The second reading by the European Parliament (EP) of the European Commission’s proposals for regulations establishing a common authorisation procedure for food additives, food enzymes and flavourings for use in food, took place just before the summer break.
The EP’s final report on food additives states that additives such as sweeteners, colourings, preservatives, antioxidants and emulsifiers may only be authorised if they are safe for consumers; there is a technological need for their use; their use does not mislead the consumer; and if it has advantages and benefits to consumers. Similarly, enzymes used to improve texture, appearance and nutritional value will be authorised only if they do not mislead the consumer as to the freshness, nature and quality of the products.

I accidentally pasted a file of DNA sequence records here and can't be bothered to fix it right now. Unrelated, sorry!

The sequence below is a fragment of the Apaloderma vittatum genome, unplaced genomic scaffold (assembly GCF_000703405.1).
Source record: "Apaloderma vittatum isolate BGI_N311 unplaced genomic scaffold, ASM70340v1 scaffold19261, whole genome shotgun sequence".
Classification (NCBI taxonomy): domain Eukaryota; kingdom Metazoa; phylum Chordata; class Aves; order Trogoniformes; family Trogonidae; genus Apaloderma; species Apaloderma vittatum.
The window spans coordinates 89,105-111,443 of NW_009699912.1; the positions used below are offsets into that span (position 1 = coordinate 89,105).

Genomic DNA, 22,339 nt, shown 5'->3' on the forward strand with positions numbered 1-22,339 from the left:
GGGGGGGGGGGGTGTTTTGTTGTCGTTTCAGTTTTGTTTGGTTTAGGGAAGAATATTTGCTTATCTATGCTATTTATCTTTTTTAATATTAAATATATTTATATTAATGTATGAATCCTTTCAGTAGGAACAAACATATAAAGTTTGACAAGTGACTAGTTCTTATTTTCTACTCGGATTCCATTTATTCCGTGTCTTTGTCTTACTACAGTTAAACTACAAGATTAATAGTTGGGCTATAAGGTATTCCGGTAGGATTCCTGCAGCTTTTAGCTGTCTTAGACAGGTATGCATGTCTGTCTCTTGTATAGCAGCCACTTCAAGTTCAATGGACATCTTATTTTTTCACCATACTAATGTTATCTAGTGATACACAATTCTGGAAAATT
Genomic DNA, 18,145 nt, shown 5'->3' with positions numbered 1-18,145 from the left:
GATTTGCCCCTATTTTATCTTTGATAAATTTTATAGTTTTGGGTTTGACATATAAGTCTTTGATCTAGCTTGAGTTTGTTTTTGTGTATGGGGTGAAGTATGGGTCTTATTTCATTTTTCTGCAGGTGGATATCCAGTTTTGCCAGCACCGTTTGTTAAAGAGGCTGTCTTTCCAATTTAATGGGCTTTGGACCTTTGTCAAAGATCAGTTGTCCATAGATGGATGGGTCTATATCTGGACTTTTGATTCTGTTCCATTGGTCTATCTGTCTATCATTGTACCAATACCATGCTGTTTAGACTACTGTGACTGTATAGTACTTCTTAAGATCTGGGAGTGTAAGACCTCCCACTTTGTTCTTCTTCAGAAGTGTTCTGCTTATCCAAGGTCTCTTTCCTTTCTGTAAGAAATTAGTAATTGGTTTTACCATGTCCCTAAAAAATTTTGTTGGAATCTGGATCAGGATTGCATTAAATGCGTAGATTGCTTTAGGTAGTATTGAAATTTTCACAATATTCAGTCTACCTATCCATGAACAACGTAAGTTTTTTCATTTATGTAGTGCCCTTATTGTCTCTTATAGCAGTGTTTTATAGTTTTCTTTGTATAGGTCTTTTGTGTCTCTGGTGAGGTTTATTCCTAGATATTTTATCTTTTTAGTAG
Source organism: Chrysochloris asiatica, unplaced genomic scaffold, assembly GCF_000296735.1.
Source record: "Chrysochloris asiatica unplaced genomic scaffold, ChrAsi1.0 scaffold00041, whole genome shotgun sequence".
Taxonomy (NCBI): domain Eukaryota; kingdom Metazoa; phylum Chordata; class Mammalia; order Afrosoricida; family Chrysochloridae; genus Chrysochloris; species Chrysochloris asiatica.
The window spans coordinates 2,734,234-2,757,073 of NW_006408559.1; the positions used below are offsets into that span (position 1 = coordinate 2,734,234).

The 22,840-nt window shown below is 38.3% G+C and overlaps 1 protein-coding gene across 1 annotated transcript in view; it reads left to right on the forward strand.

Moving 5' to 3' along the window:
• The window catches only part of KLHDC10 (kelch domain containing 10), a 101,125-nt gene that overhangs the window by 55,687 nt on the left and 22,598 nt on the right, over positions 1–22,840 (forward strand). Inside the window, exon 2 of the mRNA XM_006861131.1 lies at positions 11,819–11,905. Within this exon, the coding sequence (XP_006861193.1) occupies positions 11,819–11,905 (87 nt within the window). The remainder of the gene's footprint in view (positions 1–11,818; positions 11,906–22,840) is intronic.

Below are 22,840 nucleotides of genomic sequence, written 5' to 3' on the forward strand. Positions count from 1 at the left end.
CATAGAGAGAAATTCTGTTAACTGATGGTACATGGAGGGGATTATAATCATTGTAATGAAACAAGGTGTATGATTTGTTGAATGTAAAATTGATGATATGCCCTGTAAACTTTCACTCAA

MEPs rejected the recommendation of its Environment Committee and calls from 42 organisations across Europe for a ban on bright colouring additives, which studies have shown may cause hyperactivity in some children. Instead, MEPs agreed that foods containing such colours must be labelled not only with the relevant E number, but also with words stating that the products ‘may have an adverse effect on activity and attention in children’.
In relation to the use of nanotechnology in food additives, the draft regulation now states that a new safety evaluation and application for authorisation must be completed before it can be placed on the market if the production process of an already approved additive is changed, or the starting materials, or its particle size.
A second reading of the proposals by the European Council is pending.